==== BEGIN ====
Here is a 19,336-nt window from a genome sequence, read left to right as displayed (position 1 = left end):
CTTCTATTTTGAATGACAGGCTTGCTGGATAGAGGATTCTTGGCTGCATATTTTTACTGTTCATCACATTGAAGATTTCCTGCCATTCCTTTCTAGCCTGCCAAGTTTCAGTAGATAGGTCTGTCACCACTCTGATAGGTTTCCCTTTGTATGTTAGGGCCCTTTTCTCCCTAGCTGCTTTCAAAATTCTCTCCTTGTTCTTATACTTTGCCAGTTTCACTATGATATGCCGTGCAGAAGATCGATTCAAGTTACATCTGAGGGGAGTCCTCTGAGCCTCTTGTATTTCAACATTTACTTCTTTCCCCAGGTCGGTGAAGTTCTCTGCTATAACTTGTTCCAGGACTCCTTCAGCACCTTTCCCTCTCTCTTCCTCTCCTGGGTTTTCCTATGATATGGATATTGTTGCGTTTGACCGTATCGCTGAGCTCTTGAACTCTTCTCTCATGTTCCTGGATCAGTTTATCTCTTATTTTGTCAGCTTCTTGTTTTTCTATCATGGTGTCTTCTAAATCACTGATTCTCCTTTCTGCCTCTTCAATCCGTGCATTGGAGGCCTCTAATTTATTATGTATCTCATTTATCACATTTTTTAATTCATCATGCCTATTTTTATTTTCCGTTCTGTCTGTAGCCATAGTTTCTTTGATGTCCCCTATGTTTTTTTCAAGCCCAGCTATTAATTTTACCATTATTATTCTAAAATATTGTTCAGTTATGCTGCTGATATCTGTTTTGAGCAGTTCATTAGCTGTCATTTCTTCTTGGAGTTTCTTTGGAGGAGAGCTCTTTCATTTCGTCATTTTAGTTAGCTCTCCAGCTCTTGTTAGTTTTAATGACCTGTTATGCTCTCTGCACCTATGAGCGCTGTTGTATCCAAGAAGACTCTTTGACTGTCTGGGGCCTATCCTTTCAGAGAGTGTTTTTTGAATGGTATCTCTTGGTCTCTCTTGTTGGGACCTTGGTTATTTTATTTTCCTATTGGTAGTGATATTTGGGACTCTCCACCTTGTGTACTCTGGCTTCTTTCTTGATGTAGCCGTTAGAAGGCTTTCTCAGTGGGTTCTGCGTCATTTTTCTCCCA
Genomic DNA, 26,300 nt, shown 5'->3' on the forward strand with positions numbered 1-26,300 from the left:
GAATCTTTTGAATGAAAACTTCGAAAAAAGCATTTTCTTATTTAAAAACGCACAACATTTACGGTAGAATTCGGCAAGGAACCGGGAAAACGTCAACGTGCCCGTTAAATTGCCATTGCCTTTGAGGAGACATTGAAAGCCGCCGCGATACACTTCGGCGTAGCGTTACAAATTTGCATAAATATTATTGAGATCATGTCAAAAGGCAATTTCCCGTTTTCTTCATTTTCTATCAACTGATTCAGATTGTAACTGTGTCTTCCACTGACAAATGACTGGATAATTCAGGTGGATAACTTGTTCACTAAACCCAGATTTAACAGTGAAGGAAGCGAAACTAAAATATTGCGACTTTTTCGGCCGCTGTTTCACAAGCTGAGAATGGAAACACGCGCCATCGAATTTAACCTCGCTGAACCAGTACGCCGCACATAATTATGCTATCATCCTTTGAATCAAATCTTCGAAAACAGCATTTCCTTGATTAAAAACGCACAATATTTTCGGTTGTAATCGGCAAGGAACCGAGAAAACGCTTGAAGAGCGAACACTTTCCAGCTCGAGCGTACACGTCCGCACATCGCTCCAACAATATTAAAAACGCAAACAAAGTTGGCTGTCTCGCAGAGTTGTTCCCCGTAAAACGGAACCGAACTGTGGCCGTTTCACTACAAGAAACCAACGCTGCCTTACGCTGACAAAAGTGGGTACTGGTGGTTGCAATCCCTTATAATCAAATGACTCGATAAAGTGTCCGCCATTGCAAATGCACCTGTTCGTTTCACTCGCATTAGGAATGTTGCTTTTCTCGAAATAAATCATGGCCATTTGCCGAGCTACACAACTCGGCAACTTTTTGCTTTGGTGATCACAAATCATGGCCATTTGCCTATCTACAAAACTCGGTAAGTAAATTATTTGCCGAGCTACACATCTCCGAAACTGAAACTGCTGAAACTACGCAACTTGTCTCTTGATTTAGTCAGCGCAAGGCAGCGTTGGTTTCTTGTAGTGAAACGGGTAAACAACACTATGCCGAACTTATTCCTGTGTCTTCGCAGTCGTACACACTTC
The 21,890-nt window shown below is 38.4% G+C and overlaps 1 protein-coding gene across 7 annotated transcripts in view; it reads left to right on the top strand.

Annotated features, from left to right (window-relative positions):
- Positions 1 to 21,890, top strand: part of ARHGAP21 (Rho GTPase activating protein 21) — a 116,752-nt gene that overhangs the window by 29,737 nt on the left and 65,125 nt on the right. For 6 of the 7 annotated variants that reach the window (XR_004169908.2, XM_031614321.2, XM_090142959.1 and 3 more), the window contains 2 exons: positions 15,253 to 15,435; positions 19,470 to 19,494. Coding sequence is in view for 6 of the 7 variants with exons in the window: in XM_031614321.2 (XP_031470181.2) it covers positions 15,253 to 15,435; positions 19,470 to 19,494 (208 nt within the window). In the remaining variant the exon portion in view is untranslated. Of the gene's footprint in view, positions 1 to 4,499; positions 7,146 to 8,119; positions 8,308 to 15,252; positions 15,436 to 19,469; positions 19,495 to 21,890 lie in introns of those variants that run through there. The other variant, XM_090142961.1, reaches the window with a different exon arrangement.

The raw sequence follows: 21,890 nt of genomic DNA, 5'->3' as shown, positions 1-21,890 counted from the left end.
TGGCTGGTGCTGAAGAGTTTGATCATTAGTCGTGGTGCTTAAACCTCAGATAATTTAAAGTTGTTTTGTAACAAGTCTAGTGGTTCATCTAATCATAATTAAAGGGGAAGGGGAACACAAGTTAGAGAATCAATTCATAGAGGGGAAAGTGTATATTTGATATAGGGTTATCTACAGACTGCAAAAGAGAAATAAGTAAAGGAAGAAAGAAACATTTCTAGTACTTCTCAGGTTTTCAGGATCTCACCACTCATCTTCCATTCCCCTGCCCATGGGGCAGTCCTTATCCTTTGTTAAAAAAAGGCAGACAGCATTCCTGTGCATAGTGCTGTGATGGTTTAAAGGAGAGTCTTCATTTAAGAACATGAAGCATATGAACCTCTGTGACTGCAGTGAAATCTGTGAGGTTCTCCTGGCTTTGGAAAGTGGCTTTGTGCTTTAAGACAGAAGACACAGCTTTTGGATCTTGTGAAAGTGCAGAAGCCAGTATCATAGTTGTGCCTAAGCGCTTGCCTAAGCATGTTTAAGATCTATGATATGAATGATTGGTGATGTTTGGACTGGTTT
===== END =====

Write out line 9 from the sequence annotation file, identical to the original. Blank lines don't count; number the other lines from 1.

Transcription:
TGGCTGGTGCTGAAGAGTTTGATCATTAGTCGTGGTGCTTAAACCTCAGATAATTTAAAGTTGTTTTGTAACAAGTCTAGTGGTTCATCTAATCATAATTAAAGGGGAAGGGGAACACAAGTTAGAGAATCAATTCATAGAGGGGAAAGTGTATATTTGATATAGGGTTATCTACAGACTGCAAAAGAGAAATAAGTAAAGGAAGAAAGAAACATTTCTAGTACTTCTCAGGTTTTCAGGATCTCACCACTCATCTTCCATTCCCCTGCCCATGGGGCAGTCCTTATCCTTTGTTAAAAAAAGGCAGACAGCATTCCTGTGCATAGTGCTGTGATGGTTTAAAGGAGAGTCTTCATTTAAGAACATGAAGCATATGAACCTCTGTGACTGCAGTGAAATCTGTGAGGTTCTCCTGGCTTTGGAAAGTGGCTTTGTGCTTTAAGACAGAAGACACAGCTTTTGGATCTTGTGAAAGTGCAGAAGCCAGTATCATAGTTGTGCCTAAGCGCTTGCCTAAGCATGTTTAAGATCTATGATATGAATGATTGGTGATGTTTGGACTGGTTT